In a rousing style characteristic of Welsh heroic poetry, it describes a future where all of Brythonic peoples are allied with the Scots, the Irish, and the Vikings of Dublin under Welsh leadership, and together succeed in driving the Anglo-Saxons from Britain forever. Leaders of such ventures are always given names in heroic poetry, and in this case they are said to be Cadwallon and Cadwaladr, implicitly inviting the audience to connect them with two famous leaders from the distant past, Cadwallon ap Cadfan and Cadwaladr ap Cadwallon. The inclusion of the non-Celtic Vikings and the non-Brythonic Scots and Irish as full allies in a Welsh traditional poem is a remarkable oddity.
The poem is commonly described as an expression of Welsh frustration with the pragmatic, peaceful policies of Hywel Dda towards the then-ascendant Kingdom of Wessex. Edward the Elder (reigned 899 – 924) had gained acknowledged pre-eminence over almost all of the peoples south of the Firths of Clyde and Forth, including the Gaels, Vikings, English, Cornish, Welsh, and the Cumbrians. After he died and his son Æthelstan had become king (reigned 924 – 939), an alliance of the kingdoms of Dublin, Scotland, and Strathclyde rose against him and was defeated at the Battle of Brunanburh in 937. Out of keeping with their historical stance alongside the 'Men of the North' (Welsh: Gwŷr y Gogledd) and against the English, the Welsh under Hywel Dda had stood aside, neither helping their traditional compatriots (the men of Strathclyde) nor opposing their traditional enemies (the Saxons of Wessex).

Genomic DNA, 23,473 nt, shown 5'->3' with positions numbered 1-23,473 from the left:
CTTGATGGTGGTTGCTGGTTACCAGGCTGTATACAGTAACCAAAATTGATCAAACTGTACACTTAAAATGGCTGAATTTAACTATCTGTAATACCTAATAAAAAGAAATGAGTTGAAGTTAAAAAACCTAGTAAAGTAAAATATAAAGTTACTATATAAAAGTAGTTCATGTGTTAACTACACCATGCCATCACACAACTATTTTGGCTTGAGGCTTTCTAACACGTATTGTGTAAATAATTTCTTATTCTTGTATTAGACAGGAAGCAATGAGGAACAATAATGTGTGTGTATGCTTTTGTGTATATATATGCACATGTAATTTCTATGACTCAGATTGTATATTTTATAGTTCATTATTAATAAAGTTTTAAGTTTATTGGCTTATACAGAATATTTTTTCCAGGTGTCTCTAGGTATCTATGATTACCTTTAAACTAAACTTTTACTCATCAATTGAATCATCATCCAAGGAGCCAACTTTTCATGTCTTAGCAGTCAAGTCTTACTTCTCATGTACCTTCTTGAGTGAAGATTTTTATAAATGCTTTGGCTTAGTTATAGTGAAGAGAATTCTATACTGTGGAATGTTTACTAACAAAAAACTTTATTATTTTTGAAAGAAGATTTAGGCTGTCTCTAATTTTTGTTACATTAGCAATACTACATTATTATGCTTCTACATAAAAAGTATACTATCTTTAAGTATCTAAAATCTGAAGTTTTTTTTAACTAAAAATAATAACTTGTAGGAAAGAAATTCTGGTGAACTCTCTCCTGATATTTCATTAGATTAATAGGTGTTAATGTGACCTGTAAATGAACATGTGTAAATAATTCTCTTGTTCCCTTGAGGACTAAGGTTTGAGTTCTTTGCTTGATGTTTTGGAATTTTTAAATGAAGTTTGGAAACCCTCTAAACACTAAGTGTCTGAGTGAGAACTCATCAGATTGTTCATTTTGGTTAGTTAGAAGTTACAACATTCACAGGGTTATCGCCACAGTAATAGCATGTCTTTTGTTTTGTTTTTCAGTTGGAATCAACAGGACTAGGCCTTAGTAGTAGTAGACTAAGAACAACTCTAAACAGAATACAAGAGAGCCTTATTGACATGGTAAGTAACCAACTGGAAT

The Armes Prydein is also significant as one of the earliest mentions of the prophet Myrddin Wyllt.